INDIANAPOLIS (AP) — Weeks of record rainfalls drenched Don Lamb's cornfields this summer, drowning some plants and leaving others yellowed, 2 feet tall and capable of producing little, if any, grain.
The 48-year-old central Indiana farmer can't recall anything like the deluges he's seen from late May on this summer; the latest was a 4-inch downpour a week ago. Neither can his father, who's been farming for 50 years.
"I always try to stay optimistic about crops, but this is a year where it's been really tough to be optimistic," said Lamb, who began farming in 1989 near Lebanon, Indiana.
It's a scene playing out in Illinois and Indiana, both of which set rainfall records for June, and four other key farm states. Climatologists are assessing what brought on the repeated precipitation, keeping corn and soybean fields from drying out and setting the stage for big crop losses in several states just a year after record harvests. Those losses and their impact on crop prices are expected to be offset by bountiful harvests in the western cornbelt states of Minnesota, Iowa, Nebraska and the Dakotas.
The Midwestern Regional Climate Center in Champaign, Illinois, is looking into the causes of the rain-sodden summer — Illinois saw twice the normal amount of rain for the month of June alone — including whether the largest El Nino system in a decade or climate change played a role.
A stationary front that stalled over the region in late spring funneled in the parade of drenching low-pressure systems that swept the region throughout June and into July, said Bryan Peake, one of the center's climatologists.
"Some stations were getting three or four inches in a day, and some were all the way up to six or seven inches in extreme cases, just really astonishing amounts," he said.
East-central Illinois farmer Mark Henrichs isn't sure whether the crippling rains, which came three years after a devastating drought, might be tied to changes climate scientists have predicted global warming might bring. But the 58-year-old knows they were highly unusual.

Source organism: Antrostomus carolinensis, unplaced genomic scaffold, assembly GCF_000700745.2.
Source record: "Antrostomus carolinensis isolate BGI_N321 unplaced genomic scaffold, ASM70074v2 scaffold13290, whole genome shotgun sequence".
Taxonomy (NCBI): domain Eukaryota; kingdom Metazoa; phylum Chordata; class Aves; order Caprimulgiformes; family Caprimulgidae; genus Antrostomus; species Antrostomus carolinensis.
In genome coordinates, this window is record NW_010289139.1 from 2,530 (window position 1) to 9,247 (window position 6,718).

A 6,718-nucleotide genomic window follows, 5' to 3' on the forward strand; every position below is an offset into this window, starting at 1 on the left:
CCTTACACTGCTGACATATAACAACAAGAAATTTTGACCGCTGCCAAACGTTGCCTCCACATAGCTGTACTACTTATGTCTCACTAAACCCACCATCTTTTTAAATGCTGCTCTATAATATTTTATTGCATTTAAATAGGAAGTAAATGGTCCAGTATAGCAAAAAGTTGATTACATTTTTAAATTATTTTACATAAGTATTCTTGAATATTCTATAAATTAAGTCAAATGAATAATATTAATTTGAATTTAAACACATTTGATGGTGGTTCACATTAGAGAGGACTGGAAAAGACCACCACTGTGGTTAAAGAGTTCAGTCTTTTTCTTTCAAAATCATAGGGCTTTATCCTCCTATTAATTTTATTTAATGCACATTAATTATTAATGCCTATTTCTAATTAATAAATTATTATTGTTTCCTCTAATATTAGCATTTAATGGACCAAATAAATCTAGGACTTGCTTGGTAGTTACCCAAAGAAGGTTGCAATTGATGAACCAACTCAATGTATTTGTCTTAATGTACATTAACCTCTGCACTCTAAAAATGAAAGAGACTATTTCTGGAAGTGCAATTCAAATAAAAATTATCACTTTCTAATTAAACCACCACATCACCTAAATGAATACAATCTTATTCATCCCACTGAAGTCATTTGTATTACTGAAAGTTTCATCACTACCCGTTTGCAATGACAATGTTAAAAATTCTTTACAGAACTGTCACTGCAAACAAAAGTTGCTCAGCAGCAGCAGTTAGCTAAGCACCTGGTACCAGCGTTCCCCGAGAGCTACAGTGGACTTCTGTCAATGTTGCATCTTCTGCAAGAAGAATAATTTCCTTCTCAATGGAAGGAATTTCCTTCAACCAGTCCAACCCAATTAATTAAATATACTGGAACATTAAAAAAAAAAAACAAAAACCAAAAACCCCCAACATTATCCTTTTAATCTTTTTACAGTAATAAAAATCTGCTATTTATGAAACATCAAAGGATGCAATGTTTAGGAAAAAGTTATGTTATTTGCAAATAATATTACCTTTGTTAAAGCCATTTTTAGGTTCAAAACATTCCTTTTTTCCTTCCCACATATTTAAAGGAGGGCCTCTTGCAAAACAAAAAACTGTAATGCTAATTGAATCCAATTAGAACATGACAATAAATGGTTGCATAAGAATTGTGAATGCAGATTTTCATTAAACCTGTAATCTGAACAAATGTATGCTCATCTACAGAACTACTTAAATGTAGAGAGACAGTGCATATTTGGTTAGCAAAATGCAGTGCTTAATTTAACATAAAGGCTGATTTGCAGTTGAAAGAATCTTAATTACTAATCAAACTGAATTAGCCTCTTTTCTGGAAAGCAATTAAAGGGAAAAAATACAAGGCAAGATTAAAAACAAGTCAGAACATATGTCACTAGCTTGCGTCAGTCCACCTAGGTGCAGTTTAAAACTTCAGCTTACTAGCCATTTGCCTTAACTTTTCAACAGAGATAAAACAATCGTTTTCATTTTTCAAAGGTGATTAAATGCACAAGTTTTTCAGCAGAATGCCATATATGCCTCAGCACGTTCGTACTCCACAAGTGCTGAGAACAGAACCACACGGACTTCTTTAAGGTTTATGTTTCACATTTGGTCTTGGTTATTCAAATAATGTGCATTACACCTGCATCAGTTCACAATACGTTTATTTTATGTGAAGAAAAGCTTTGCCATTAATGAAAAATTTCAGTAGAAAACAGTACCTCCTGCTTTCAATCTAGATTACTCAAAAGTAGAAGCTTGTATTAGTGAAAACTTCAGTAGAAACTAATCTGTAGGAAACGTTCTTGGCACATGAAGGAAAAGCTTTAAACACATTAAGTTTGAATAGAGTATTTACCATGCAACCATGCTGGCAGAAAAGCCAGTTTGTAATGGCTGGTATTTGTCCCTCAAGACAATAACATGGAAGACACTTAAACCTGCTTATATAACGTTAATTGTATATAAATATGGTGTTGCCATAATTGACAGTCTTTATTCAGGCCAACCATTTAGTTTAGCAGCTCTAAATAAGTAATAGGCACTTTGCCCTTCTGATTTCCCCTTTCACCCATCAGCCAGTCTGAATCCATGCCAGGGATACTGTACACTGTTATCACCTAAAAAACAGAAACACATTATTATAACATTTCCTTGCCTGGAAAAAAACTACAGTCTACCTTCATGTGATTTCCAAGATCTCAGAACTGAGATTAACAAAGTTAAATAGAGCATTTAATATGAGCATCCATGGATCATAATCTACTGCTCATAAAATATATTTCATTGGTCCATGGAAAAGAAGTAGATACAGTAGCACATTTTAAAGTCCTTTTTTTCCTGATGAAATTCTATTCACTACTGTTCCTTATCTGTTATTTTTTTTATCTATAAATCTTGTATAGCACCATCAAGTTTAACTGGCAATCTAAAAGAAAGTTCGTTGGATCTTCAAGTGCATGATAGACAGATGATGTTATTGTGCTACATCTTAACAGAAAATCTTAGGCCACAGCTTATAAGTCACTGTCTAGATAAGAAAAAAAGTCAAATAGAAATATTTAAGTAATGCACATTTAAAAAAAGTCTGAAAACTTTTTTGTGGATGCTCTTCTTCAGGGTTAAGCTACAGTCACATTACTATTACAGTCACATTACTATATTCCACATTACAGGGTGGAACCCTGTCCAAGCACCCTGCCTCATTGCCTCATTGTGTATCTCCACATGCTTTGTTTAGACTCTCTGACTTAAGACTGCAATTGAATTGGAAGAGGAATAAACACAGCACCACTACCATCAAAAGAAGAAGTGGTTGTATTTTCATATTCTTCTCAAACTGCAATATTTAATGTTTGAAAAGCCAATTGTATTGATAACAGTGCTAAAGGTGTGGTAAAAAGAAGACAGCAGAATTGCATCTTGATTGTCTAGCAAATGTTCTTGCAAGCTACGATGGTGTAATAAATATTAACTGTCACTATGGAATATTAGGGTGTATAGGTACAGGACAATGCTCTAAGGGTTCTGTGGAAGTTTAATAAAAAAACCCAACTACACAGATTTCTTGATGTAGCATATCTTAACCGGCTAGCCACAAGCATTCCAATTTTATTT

"When you shatter rainfall records that have been existed for over 100 years, it does make you wonder ... If you're shattering rainfall records that are that old, you have to be experiencing atrocious damage. That goes hand in hand," said Henrichs, who has farmed for 40 years near Chatsworth, Illinois.
About half of his corn crop is now in "horrible" condition and the other half is average after 16 inches of rain in June and close to a foot in July, he said. Last year, he averaged 240 bushels of corn per acre; this year, he expects 165 bushels per acre.
Some corn and soybean plants were drowned, others were stunted with unhealthy roots while the rains washed away soil nutrients. Soybeans can still recover yields if conditions improve during the remainder of the growing season, but corn plants can rebound little this late in the season.
Indiana has seen the worst of it, said Chris Hurt, an agricultural economist at Purdue University. A quarter of its corn crop is listed as "poor" or "very poor" and Hurt predicts $500 million in corn and soybean crop losses. This week, Gov. Mike Pence asked U.S. Agriculture Secretary Tom Vilsack for a disaster declaration for 53 of Indiana's 92 counties because of crop damage and other flooding-related losses.
Elsewhere, "poor" or "very poor" corn crop conditions are being seen in a fifth of Ohio's crop, 18 percent in Missouri, 15 percent in Illinois and about one-tenth in Kansas and Michigan.
The first clear assessment of the extent of the Midwest crop losses will come Aug. 12, when the USDA releases its first harvest estimates. But Hurt expects it won't be October until a truly accurate estimate emerges because of the many remaining variables, including warmer, drier weather in the forecast for August.
There's no unscathed cropland in central Indiana's Boone County, a fact worsened by farmers' inability to boost crops with fertilizer, said Curt Emanuel, an agricultural educator for the Purdue Extension. Some farmers have taken the rare step of using crop-dusters to apply fertilizer on cornfields.
At this point, Emanuel said, farmers have competing wants: drier weather but weekly rainfall, because some corn didn't develop deep root systems — a problem should it get hot and really dry.
"If it dries out, even for a few days, all of a sudden we could have drought stresses on those plants," he said. "It's just that kind of year."